Hiring a British governess was quite fashionable among Russian aristocracy during the late nineteenth and early twentieth century. They loved English style and wished their sons to turn into little Lord Fauntleroys. Being able to speak English was considered to be a necessary social accomplishment. French too was fashionable among the upper classes so employing an English governess who could speak the language was ideal. A tutor might also be hired to provide instruction in Russian and history, and perhaps someone to teach the piano or violin, but the governess was in charge of everything else. Lessons would take place in the mornings with the afternoons devoted to teaching drawing, painting and sewing for the girls. Boys spent the afternoons taking part in field sports and fishing. Very much in the style of British aristocracy.
Books were hard to find. Those brought into the country were often assumed to be politically suspect and not allowed in, a situation which worsened once the revolution started. Education was seen by the Bolsheviks as a problem since it gave people ideas and tended to make them difficult to rule. Families who owned precious books learned to keep them hidden away, along with their jewels and personal treasures.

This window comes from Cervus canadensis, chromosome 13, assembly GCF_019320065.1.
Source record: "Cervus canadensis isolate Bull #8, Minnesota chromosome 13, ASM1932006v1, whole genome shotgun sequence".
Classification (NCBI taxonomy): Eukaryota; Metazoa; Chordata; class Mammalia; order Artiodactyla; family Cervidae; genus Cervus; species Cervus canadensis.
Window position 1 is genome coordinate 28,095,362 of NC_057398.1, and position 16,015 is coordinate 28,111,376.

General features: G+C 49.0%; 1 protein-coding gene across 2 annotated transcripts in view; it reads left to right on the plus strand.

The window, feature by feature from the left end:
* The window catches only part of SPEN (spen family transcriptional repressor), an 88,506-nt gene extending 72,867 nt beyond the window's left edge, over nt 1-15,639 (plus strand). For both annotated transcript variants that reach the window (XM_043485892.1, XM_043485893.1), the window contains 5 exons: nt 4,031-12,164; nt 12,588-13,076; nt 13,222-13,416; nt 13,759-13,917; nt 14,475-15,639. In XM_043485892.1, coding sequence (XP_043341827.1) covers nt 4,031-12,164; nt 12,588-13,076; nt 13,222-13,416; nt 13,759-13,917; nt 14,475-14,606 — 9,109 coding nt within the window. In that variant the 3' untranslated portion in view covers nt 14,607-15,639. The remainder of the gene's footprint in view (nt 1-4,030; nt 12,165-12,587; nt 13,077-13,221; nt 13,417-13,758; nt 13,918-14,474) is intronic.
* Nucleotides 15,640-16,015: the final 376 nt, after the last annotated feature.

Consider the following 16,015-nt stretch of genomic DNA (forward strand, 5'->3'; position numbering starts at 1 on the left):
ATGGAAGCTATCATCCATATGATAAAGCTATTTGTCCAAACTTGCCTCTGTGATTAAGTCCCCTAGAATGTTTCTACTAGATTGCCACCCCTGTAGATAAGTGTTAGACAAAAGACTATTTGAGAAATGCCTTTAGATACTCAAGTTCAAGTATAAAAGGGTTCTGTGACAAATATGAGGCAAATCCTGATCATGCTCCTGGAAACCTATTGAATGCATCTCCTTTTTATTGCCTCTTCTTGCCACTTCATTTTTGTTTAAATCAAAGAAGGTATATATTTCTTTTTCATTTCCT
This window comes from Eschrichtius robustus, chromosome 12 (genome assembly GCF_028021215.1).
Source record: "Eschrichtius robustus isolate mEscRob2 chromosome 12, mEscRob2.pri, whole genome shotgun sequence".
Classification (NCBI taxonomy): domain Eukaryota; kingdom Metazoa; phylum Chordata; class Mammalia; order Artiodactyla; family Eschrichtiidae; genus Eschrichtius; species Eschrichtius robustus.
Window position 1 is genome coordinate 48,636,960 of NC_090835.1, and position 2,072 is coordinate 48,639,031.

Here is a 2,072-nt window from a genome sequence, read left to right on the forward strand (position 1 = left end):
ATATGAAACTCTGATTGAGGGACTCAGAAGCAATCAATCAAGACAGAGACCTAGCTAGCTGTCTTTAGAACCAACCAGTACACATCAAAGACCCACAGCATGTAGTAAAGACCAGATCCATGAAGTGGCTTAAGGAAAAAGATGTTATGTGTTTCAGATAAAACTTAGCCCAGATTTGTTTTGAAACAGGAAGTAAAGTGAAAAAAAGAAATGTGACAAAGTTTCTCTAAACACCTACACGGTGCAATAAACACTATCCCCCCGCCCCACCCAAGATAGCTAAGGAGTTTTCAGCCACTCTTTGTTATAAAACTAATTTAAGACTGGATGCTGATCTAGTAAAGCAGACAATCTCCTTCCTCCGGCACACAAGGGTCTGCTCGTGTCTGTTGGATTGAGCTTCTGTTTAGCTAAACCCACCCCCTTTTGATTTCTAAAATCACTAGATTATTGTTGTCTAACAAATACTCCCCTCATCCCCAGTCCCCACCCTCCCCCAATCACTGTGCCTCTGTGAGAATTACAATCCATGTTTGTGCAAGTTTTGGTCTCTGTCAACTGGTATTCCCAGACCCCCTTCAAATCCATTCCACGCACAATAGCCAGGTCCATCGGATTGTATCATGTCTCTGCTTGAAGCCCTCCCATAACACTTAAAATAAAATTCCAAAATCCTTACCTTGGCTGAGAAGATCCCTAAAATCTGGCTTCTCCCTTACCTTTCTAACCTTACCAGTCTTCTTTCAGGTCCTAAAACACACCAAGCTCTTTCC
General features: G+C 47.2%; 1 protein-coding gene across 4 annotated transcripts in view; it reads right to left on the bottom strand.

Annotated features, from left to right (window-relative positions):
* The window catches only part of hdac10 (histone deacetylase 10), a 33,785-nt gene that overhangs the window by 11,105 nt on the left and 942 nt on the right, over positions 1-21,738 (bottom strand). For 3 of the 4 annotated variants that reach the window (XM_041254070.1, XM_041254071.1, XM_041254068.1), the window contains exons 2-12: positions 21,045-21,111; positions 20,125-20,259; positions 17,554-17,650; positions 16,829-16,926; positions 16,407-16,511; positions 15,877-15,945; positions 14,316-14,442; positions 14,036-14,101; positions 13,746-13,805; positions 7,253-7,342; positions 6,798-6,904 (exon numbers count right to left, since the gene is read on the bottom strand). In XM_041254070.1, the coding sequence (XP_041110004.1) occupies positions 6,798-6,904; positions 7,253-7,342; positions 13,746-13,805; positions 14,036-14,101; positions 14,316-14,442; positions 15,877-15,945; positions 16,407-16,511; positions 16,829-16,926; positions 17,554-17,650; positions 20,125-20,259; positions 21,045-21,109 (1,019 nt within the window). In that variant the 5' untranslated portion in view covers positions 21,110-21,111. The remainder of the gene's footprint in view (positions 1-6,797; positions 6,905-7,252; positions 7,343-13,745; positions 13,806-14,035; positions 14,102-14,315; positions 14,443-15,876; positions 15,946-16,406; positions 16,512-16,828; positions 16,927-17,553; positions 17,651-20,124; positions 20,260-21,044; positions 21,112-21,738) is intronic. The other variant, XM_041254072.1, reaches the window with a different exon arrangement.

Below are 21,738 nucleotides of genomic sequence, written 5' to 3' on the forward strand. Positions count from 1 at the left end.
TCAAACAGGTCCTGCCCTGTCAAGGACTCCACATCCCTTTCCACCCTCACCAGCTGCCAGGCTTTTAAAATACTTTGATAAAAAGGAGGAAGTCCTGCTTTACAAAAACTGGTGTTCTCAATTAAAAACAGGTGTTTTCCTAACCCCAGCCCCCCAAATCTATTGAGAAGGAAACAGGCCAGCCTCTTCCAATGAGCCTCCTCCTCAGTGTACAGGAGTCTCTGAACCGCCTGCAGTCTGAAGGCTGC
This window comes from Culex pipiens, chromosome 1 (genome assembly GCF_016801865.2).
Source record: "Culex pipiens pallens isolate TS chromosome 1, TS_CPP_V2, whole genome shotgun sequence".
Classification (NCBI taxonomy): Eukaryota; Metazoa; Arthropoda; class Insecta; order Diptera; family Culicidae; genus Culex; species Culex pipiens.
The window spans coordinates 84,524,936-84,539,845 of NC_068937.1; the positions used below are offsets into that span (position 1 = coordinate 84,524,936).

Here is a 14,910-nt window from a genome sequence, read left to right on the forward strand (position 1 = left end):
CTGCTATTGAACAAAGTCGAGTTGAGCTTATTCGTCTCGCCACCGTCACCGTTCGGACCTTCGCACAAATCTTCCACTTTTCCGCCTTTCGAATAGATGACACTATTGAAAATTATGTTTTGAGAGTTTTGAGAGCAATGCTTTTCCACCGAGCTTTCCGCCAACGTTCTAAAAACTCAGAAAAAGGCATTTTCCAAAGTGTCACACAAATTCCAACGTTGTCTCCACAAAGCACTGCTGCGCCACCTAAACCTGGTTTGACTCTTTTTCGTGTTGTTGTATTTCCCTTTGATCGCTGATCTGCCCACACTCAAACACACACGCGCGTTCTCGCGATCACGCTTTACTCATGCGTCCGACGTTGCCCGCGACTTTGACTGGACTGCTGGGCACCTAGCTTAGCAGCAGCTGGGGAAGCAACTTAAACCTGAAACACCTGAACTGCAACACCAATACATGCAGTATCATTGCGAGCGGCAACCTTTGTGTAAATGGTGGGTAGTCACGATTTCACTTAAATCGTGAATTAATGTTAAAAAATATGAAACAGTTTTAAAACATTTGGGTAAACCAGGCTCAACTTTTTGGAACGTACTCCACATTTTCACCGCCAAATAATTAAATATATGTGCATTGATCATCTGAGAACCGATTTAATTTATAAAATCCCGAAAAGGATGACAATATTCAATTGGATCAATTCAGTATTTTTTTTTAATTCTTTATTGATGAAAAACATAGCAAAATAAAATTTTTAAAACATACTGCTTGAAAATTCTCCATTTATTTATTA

Children were expected to take afternoon tea and dinner with their parents, and the governess must accompany them. This requirement differed very much from the situation in England where a governess was held in something of a limbo between servants and master. Millie was thankful that she’d learned about aristocratic etiquette from her former employer. The children, however, were quite capable of embarrassing her.
Discipline was an important part of a governess’s job. Not always easy with children who had led sheltered, spoiled lives. Some governesses lost patience and made them stand on a table, or put sticky paper over their mouth. Millie did not approve of such punishment.
A governess was also expected to attend church with the family most Sundays. The congregation would stand throughout the long service, even the Tsar and Tsarina, and all servants of the household must wear their best clothes. A fine hat was essential, the more flamboyant the better.
She could also visit the British and American Chapel in St. Petersburg on her day off, which Millie did, once she had convinced the Countess that she was entitled to some free time of her own. After the service the governesses would get together to chat as this wasn’t simply a place of worship, but also a social club. It provided evening classes, a library, chess club, choir, amateur dramatics and jolly picnics. It was the place to make friends, and hear of new jobs on the chapel grape-vine. Very much a home from home for ex-pats. It was here that Millie met the love of her life, but did he feel the same way about her?